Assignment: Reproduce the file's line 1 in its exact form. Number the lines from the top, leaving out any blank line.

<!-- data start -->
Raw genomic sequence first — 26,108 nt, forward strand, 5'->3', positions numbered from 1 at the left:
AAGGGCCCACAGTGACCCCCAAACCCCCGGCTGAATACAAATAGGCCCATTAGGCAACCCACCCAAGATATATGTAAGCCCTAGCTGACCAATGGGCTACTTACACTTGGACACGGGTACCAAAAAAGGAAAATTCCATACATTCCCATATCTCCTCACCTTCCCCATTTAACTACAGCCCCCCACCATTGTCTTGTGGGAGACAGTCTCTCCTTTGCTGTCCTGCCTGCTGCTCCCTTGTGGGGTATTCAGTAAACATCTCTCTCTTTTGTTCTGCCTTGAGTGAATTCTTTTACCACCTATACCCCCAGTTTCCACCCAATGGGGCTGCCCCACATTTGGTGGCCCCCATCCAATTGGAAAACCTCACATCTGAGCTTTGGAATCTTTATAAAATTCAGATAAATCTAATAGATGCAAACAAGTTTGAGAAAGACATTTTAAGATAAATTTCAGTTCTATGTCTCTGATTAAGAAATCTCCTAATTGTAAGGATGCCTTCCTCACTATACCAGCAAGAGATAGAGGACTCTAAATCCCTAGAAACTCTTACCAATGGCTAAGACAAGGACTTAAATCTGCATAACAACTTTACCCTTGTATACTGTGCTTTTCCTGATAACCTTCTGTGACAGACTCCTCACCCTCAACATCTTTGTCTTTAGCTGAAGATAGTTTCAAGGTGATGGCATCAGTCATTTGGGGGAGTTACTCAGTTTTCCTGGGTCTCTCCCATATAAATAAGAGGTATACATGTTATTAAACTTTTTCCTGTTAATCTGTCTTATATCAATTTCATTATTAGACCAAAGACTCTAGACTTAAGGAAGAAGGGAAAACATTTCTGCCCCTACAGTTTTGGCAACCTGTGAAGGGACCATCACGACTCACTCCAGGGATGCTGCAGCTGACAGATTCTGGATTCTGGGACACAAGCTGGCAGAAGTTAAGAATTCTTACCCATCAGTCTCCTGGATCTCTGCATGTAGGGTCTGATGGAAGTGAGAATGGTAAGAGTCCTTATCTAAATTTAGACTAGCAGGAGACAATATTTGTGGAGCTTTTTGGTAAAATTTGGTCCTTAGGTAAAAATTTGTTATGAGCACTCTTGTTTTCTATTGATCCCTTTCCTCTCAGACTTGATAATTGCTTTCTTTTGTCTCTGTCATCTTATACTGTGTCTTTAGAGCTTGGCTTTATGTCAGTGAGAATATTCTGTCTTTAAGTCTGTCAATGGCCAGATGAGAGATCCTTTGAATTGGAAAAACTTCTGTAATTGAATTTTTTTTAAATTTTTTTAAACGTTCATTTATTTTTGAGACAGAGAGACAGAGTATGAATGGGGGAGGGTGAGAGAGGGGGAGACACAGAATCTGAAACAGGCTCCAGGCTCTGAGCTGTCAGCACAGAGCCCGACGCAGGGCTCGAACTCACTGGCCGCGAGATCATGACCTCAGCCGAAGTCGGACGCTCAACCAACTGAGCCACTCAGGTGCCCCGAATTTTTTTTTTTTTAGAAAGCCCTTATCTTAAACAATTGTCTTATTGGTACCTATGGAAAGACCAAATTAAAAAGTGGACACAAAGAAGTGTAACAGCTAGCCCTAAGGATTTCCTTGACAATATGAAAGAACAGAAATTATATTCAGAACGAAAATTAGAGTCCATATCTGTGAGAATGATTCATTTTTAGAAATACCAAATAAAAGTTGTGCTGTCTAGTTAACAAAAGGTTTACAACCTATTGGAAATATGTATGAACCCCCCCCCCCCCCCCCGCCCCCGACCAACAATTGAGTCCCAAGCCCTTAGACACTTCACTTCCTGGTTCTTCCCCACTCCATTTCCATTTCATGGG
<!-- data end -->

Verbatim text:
Raw genomic sequence first — 26,108 nt, forward strand, 5'->3', positions numbered from 1 at the left: